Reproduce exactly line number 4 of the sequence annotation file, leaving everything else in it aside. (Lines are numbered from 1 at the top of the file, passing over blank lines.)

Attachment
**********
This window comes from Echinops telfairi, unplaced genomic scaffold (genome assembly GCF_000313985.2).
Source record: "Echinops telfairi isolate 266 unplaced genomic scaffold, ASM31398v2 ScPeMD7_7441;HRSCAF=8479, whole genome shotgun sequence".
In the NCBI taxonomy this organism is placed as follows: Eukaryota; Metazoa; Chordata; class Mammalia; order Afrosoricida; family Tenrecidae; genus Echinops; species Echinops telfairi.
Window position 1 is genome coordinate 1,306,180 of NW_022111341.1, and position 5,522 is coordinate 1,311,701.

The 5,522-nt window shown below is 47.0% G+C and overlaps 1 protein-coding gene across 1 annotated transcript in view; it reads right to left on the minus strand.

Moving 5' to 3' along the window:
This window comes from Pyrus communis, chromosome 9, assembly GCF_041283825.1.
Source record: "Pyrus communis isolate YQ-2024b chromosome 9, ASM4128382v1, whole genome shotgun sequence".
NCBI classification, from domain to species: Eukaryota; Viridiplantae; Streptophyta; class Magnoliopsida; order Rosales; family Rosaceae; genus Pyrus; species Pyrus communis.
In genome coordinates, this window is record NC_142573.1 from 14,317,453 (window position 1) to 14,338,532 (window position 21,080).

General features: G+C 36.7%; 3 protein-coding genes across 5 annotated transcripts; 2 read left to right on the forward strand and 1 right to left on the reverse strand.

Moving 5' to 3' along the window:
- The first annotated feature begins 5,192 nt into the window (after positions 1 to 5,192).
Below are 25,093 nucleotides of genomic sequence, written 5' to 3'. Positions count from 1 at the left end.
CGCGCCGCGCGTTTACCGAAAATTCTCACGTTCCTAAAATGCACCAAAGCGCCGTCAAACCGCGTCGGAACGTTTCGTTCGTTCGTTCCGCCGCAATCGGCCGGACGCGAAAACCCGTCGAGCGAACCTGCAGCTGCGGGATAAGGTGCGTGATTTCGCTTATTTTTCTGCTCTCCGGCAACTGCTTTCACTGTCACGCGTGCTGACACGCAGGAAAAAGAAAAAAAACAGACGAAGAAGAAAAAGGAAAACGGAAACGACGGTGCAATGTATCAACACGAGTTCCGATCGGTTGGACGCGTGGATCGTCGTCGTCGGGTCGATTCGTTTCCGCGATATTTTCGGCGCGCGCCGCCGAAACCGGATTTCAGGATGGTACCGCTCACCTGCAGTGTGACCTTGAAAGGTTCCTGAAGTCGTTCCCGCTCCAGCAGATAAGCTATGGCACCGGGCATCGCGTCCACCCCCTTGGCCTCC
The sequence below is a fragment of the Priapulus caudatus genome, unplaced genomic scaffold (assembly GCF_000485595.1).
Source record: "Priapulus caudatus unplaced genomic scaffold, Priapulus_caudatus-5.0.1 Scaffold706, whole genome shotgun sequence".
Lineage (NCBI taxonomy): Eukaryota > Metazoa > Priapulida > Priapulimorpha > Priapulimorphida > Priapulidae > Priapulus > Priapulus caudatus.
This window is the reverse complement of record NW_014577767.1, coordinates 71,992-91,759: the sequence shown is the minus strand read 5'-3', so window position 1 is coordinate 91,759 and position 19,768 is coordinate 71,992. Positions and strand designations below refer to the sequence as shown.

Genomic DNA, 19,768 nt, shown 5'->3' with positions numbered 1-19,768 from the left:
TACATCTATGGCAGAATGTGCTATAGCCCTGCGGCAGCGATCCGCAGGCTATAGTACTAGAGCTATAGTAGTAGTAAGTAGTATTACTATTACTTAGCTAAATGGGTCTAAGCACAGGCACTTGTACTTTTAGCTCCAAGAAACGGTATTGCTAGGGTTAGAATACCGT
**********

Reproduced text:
Window position 1 is genome coordinate 1,306,180 of NW_022111341.1, and position 5,522 is coordinate 1,311,701.